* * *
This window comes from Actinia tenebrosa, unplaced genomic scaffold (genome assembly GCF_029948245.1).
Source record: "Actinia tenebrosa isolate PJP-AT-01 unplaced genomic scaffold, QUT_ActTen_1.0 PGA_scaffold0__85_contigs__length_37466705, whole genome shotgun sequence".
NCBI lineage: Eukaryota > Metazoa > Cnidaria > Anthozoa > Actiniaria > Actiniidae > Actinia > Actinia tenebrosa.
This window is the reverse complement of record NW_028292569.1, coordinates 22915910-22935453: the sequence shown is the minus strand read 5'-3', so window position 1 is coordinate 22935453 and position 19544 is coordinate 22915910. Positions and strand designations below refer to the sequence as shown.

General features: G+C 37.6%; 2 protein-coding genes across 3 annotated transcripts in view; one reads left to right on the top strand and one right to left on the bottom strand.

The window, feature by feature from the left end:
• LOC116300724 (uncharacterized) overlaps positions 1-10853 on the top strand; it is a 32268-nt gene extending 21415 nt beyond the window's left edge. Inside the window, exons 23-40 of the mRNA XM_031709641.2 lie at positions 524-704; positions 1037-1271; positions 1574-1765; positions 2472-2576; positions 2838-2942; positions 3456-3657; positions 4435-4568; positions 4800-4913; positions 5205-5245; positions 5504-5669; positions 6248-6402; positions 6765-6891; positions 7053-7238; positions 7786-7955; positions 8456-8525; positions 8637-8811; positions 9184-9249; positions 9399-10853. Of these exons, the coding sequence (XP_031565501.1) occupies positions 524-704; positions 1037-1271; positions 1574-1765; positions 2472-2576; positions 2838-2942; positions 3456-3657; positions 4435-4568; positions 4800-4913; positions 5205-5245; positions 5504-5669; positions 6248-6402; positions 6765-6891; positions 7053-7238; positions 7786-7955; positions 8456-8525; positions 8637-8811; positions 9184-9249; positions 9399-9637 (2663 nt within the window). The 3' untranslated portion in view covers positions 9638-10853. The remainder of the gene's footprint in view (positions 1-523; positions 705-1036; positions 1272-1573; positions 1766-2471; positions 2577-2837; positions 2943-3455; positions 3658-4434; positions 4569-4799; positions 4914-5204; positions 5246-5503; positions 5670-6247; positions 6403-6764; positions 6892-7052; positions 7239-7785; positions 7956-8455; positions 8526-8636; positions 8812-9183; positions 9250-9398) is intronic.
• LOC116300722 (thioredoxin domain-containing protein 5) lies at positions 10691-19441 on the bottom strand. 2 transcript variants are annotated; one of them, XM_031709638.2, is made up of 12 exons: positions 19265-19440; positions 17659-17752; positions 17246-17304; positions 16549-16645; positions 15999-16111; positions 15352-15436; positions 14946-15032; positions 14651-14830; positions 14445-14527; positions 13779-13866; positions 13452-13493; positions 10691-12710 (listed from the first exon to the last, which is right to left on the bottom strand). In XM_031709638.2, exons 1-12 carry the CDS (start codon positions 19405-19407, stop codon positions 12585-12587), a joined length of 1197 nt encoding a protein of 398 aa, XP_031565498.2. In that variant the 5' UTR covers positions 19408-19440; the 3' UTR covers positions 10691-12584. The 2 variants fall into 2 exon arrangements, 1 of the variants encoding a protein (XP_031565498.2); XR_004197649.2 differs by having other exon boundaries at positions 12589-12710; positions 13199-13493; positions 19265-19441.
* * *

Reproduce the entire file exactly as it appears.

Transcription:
This window comes from Actinia tenebrosa, unplaced genomic scaffold (genome assembly GCF_029948245.1).
Source record: "Actinia tenebrosa isolate PJP-AT-01 unplaced genomic scaffold, QUT_ActTen_1.0 PGA_scaffold0__85_contigs__length_37466705, whole genome shotgun sequence".
NCBI lineage: Eukaryota > Metazoa > Cnidaria > Anthozoa > Actiniaria > Actiniidae > Actinia > Actinia tenebrosa.
This window is the reverse complement of record NW_028292569.1, coordinates 22915910-22935453: the sequence shown is the minus strand read 5'-3', so window position 1 is coordinate 22935453 and position 19544 is coordinate 22915910. Positions and strand designations below refer to the sequence as shown.

General features: G+C 37.6%; 2 protein-coding genes across 3 annotated transcripts in view; one reads left to right on the top strand and one right to left on the bottom strand.

The window, feature by feature from the left end:
• LOC116300724 (uncharacterized) overlaps positions 1-10853 on the top strand; it is a 32268-nt gene extending 21415 nt beyond the window's left edge. Inside the window, exons 23-40 of the mRNA XM_031709641.2 lie at positions 524-704; positions 1037-1271; positions 1574-1765; positions 2472-2576; positions 2838-2942; positions 3456-3657; positions 4435-4568; positions 4800-4913; positions 5205-5245; positions 5504-5669; positions 6248-6402; positions 6765-6891; positions 7053-7238; positions 7786-7955; positions 8456-8525; positions 8637-8811; positions 9184-9249; positions 9399-10853. Of these exons, the coding sequence (XP_031565501.1) occupies positions 524-704; positions 1037-1271; positions 1574-1765; positions 2472-2576; positions 2838-2942; positions 3456-3657; positions 4435-4568; positions 4800-4913; positions 5205-5245; positions 5504-5669; positions 6248-6402; positions 6765-6891; positions 7053-7238; positions 7786-7955; positions 8456-8525; positions 8637-8811; positions 9184-9249; positions 9399-9637 (2663 nt within the window). The 3' untranslated portion in view covers positions 9638-10853. The remainder of the gene's footprint in view (positions 1-523; positions 705-1036; positions 1272-1573; positions 1766-2471; positions 2577-2837; positions 2943-3455; positions 3658-4434; positions 4569-4799; positions 4914-5204; positions 5246-5503; positions 5670-6247; positions 6403-6764; positions 6892-7052; positions 7239-7785; positions 7956-8455; positions 8526-8636; positions 8812-9183; positions 9250-9398) is intronic.
• LOC116300722 (thioredoxin domain-containing protein 5) lies at positions 10691-19441 on the bottom strand. 2 transcript variants are annotated; one of them, XM_031709638.2, is made up of 12 exons: positions 19265-19440; positions 17659-17752; positions 17246-17304; positions 16549-16645; positions 15999-16111; positions 15352-15436; positions 14946-15032; positions 14651-14830; positions 14445-14527; positions 13779-13866; positions 13452-13493; positions 10691-12710 (listed from the first exon to the last, which is right to left on the bottom strand). In XM_031709638.2, exons 1-12 carry the CDS (start codon positions 19405-19407, stop codon positions 12585-12587), a joined length of 1197 nt encoding a protein of 398 aa, XP_031565498.2. In that variant the 5' UTR covers positions 19408-19440; the 3' UTR covers positions 10691-12584. The 2 variants fall into 2 exon arrangements, 1 of the variants encoding a protein (XP_031565498.2); XR_004197649.2 differs by having other exon boundaries at positions 12589-12710; positions 13199-13493; positions 19265-19441.